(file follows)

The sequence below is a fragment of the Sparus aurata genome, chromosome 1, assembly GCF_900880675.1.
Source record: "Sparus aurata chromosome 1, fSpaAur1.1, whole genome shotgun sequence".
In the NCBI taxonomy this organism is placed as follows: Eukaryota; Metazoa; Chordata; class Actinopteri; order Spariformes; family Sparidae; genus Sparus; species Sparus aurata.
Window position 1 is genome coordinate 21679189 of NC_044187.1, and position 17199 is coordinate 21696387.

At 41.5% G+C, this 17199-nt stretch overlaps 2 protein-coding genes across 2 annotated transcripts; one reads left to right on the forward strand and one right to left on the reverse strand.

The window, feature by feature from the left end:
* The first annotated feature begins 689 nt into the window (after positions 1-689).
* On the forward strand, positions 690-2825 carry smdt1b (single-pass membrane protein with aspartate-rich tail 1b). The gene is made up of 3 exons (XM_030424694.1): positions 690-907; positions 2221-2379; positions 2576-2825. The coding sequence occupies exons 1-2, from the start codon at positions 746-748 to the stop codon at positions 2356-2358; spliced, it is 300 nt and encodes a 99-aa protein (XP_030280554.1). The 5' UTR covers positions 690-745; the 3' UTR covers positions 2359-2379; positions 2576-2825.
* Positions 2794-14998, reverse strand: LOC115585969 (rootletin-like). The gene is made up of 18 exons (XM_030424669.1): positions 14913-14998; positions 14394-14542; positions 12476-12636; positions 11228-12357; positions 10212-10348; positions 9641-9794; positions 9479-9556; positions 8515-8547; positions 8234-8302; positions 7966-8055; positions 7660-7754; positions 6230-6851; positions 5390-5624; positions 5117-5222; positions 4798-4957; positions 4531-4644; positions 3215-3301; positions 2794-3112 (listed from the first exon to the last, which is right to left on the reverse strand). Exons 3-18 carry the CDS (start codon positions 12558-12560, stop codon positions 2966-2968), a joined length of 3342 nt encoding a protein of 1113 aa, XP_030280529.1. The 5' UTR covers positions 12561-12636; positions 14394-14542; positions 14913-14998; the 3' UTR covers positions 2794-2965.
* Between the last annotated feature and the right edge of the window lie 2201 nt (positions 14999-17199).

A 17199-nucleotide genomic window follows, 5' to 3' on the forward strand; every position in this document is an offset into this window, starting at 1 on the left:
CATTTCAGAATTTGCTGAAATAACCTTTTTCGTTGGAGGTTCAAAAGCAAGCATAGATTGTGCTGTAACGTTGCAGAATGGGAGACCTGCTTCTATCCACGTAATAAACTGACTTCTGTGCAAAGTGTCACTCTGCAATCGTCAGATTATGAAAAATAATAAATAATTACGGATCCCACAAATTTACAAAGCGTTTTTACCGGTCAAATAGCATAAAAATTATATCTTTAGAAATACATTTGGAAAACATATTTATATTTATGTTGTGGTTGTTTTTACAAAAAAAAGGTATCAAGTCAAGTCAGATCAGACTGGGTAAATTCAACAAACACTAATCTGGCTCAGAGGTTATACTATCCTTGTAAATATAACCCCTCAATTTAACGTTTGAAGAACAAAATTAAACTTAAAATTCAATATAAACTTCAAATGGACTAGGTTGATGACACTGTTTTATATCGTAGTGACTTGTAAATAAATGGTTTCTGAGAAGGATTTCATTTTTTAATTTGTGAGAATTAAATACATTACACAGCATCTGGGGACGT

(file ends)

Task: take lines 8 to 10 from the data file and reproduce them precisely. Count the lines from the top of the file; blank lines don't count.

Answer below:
* On the forward strand, positions 690-2825 carry smdt1b (single-pass membrane protein with aspartate-rich tail 1b). The gene is made up of 3 exons (XM_030424694.1): positions 690-907; positions 2221-2379; positions 2576-2825. The coding sequence occupies exons 1-2, from the start codon at positions 746-748 to the stop codon at positions 2356-2358; spliced, it is 300 nt and encodes a 99-aa protein (XP_030280554.1). The 5' UTR covers positions 690-745; the 3' UTR covers positions 2359-2379; positions 2576-2825.
* Positions 2794-14998, reverse strand: LOC115585969 (rootletin-like). The gene is made up of 18 exons (XM_030424669.1): positions 14913-14998; positions 14394-14542; positions 12476-12636; positions 11228-12357; positions 10212-10348; positions 9641-9794; positions 9479-9556; positions 8515-8547; positions 8234-8302; positions 7966-8055; positions 7660-7754; positions 6230-6851; positions 5390-5624; positions 5117-5222; positions 4798-4957; positions 4531-4644; positions 3215-3301; positions 2794-3112 (listed from the first exon to the last, which is right to left on the reverse strand). Exons 3-18 carry the CDS (start codon positions 12558-12560, stop codon positions 2966-2968), a joined length of 3342 nt encoding a protein of 1113 aa, XP_030280529.1. The 5' UTR covers positions 12561-12636; positions 14394-14542; positions 14913-14998; the 3' UTR covers positions 2794-2965.
* Between the last annotated feature and the right edge of the window lie 2201 nt (positions 14999-17199).